Inaugural Drawdown Scholars class arrives at Penn State

Students from across the country will spend eight weeks researching solutions to help reverse global warming
A woman stands to speak, surrounded by other students in an auditorium.

Stephanie Tsopanidis, an undergraduate student from New York University, asks a question during the first night of the Drawdown Scholars Research Experience for Undergraduates. 

Credit: Penn State

UNIVERSITY PARK, Pa. — Fifty-five undergraduate students from across the country have arrived at Penn State to take part in the first-ever Drawdown Scholars Research Experience for Undergraduates Program. Dubbed Drawdown Scholars, the students will spend eight weeks embedded in research programs across the University, with the aim of investigating positive solutions-orientated paths to take action on climate change. 

The program is the first product of the partnership between Penn State and Project Drawdown, the coalition of researchers who published the 2017 New York Times best-seller, “Drawdown: The Most Comprehensive Plan Ever Proposed to Reverse Global Warming.” The book details 100 solutions that may help achieve drawdown — the point at which greenhouse gases in the atmosphere begin to steadily decline. 

“This book is hopeful. We, as a society, are facing a big problem, but there are achievable solutions,” said Justin Schwartz, the Harold and Ingle Marcus Dean for Engineering. “And now, we have 55 bright, optimistic students ready to spend the next two months exploring and enhancing these solutions.” 

The Drawdown Scholars are paired with faculty mentors from several colleges and campuses at Penn State, including Brandywine, Harrisburg and University Park. Together, the scholars and faculty will model the solutions, investigate their feasibility, and develop an outreach curriculum to educate others. The scholars will meet with Project Drawdown leaders, including Vice President and Research Director Chad Frischmann. They also will participate in weekly professional development courses. 

Drawdown Scholars will present the culmination of their work at the Research Experiences for Undergraduates Symposium on July 30. They also will be invited back to Penn State to present their work at the first international conference on drawdown, “Research to Action: The Science of Drawdown,” on Sept. 16-18.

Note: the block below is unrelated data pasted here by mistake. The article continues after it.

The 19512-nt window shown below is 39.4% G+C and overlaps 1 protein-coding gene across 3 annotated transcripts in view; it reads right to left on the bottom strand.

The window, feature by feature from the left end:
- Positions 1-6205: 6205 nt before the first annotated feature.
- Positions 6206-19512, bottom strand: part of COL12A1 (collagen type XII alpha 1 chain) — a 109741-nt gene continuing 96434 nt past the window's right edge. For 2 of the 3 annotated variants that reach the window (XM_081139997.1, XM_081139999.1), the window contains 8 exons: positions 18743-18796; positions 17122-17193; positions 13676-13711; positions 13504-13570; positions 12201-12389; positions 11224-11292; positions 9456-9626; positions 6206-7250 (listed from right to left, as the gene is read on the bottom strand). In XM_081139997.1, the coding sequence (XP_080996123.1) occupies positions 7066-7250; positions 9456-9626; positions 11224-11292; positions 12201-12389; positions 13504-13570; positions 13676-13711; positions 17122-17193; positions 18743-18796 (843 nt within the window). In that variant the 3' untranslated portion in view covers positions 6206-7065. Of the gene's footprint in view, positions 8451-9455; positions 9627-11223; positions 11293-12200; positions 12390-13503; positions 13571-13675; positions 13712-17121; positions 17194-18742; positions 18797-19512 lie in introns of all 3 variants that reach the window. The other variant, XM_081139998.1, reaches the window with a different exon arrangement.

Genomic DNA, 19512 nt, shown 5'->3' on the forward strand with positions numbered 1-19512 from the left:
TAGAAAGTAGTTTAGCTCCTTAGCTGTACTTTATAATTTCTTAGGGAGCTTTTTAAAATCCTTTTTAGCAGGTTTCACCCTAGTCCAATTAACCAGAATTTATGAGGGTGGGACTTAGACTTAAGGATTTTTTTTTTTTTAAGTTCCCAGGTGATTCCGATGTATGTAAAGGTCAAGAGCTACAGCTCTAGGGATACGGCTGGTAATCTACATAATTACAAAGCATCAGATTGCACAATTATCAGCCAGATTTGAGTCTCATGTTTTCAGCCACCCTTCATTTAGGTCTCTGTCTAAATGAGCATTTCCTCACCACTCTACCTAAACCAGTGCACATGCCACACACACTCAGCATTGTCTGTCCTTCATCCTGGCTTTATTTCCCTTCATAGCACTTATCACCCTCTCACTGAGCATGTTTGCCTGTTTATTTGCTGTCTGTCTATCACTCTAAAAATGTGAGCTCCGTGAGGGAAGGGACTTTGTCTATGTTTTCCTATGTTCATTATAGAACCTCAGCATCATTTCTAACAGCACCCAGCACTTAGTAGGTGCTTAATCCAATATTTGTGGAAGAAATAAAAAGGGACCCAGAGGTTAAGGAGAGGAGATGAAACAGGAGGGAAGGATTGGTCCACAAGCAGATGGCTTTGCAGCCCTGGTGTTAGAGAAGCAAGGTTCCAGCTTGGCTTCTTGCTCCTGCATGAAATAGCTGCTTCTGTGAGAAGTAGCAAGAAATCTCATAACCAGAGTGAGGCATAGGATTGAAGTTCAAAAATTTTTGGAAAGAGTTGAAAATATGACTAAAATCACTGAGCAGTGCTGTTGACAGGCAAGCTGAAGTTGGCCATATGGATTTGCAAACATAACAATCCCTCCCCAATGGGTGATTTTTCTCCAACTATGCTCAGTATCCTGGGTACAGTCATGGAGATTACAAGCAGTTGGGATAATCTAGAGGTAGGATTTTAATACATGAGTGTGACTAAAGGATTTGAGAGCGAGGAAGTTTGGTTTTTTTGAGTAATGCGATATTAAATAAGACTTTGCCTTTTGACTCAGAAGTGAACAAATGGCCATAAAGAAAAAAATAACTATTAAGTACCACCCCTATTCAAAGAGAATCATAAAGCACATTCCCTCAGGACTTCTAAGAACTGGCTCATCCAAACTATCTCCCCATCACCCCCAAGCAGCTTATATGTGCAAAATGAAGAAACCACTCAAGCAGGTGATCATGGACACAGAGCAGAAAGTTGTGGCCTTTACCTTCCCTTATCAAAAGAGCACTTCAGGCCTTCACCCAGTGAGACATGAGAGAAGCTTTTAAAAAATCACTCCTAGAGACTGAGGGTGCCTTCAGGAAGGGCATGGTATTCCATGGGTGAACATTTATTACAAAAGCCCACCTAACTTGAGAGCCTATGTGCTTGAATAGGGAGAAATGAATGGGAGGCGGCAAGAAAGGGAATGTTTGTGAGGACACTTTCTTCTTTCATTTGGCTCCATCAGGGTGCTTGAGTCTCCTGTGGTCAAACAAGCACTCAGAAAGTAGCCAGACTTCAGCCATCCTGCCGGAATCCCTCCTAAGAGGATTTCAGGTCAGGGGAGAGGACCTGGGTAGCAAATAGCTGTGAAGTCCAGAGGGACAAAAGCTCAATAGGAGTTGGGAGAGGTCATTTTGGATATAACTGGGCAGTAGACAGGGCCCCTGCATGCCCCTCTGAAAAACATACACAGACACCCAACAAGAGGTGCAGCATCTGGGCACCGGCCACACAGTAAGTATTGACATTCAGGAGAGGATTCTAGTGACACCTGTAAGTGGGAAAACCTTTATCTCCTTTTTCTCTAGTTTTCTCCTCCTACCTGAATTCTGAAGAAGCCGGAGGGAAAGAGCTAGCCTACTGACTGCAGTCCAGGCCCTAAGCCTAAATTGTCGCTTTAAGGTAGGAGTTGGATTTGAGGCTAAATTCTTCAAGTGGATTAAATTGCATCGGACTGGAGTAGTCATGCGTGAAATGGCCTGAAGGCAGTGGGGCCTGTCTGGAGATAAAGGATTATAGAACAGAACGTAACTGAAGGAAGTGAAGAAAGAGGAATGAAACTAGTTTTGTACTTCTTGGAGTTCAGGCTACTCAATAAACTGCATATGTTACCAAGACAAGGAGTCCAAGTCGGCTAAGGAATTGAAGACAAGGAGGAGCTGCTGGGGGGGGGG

Schwartz is co-leading the efforts behind the Drawdown Scholars program and the conference with Tom Richard, professor of agricultural and biological engineering and director of the Penn State Institutes of Energy and the Environment. 

Richard will host several students in his lab this summer, including Laura Rodriguez, a junior at the University of Wisconsin-Madison.

“I decided to apply to the program because I wanted to participate in something that makes an everlasting impact by bettering our planet and, in turn, the lives of people everywhere,” Rodriguez said. “I am grateful for this opportunity, and excited to learn more and help research the success of the implemented solutions.” 

The combination of laboratory research and analysis drew in applicants with diverse educational and interdisciplinary backgrounds. Every selected Drawdown Scholar has one important thing in common: a passion for understanding and improving society’s relationship with the environment.   

“The Drawdown Scholars program appealed to me as the perfect chance to pursue my longtime interest in sustainable urban development and green infrastructure through research,” said Selena Tan, a sophomore at Columbia University and a Drawdown Scholar. “Conducting research in a laboratory and utilizing computer software to analyze and interpret data are all very different from anything I have experienced in a classroom or internship setting.”

Tan will work alongside Jack Lattimore, a senior at Yale University, under the mentorship of Somayeh Asadi, an assistant professor of architectural engineering. 

Lattimore will work on a project that combines his interest in statistics and climate change. 

“This summer, my project will involve analyzing text data from Twitter to examine attitudes toward climate change and renewable energy sources,” Lattimore said. “I am greatly looking forward to this project and to collaborating with fantastic faculty and mentors at Penn State.”